In both cases, Zack Snyder movies won — the moment in Snyder’s Justice League where “Flash Enters the Speed Force” came in as the cheer-worthy moment, while Netflix’s Snyder movie Army of the Dead won fan favorite. In both cases, though, the montage of the top five nominees flashed by with so little setup, explanation, or fanfare that it was hard for viewers to even take in what they were seeing.
And some of the night’s bigger surprises were a little lost among all the rapid cuts and shifts between staged bits, montages, and musical performances. CODA winning Best Picture stands out as a startling moments, and social media reacted particularly favorably when CODA’s Troy Kotsur became the first Deaf man in history to win an acting Oscar. Minari’s Best Supporting Actress winner Youn Yuh-jung presented him with the award, then gently took his awards statuette out of his hands so he could sign his acceptance speech. It was a triumphant, emotional moment that blurred by briefly in the rush to get to more comedy business and guest stars. And the speed at which it all happened, in spite of the show’s nearly four-hour runtime, was a reminder that while a lot happens at the Oscars every year, most of it is meant more for the creators being celebrated than for the audience trying to take it all in.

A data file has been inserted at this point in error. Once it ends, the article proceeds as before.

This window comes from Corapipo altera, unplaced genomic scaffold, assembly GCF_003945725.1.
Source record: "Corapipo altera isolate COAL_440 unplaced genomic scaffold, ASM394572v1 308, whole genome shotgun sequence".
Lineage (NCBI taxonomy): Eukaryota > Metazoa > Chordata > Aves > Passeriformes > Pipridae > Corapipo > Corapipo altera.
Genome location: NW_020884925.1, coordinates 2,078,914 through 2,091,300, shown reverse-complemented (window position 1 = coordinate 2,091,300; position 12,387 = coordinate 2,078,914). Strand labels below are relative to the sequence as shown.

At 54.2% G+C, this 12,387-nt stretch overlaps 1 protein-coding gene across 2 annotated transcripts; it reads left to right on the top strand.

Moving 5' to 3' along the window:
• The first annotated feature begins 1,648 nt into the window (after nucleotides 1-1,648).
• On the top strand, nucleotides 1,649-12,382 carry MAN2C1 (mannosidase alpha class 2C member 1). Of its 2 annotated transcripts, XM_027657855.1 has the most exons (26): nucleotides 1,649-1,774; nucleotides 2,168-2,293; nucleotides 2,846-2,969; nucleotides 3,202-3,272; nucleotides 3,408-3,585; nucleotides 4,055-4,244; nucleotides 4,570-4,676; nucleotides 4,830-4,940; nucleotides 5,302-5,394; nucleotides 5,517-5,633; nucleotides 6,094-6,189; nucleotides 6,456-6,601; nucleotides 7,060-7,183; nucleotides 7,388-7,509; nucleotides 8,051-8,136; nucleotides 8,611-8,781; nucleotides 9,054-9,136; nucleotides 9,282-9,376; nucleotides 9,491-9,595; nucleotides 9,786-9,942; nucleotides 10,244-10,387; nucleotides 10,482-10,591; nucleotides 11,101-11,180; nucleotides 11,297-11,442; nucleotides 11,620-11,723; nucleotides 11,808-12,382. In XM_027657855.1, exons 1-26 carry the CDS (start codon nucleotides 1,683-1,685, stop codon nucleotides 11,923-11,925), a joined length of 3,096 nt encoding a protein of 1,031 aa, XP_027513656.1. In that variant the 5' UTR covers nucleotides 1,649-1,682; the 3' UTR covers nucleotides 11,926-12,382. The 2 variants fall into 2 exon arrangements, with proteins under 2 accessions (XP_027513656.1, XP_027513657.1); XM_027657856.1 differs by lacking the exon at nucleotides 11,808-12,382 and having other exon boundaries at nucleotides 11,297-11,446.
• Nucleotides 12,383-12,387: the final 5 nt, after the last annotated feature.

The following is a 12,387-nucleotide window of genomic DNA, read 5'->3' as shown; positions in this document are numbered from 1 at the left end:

Until the viewing stats are in, it remains to be seen whether the changes to the ceremony have the desired affect of boosting its profile. More likely, as with previous explosive Oscar moments, those who skipped the ceremony will watch the relevant clips online.
Here are all of the winners from the 94th annual Academy Awards.
Other nominees: Don’t Look Up, Dune, Belfast, West Side Story, Licorice Pizza, King Richard, Nightmare Alley, Drive My Car
Winner: Jessica Chastain, The Eyes of Tammy Faye
Other nominees: Olivia Colman, The Lost Daughter; Nicole Kidman, Being the Ricardos; Penélope Cruz, Parallel Mothers; Kristen Stewart, Spencer
Winner: Will Smith — King Richard
Other nominees: Benedict Cumberbatch, The Power of the Dog; Andrew Garfield, Tick, Tick … Boom!; Denzel Washington, The Tragedy of Macbeth; Javier Bardem, Being the Ricardos
Winner: Jane Campion, The Power of the Dog
Other nominees: Paul Thomas Anderson, Licorice Pizza; Steven Spielberg, West Side Story; Kenneth Branagh, Belfast; Ryusuke Hamaguchi, Drive My Car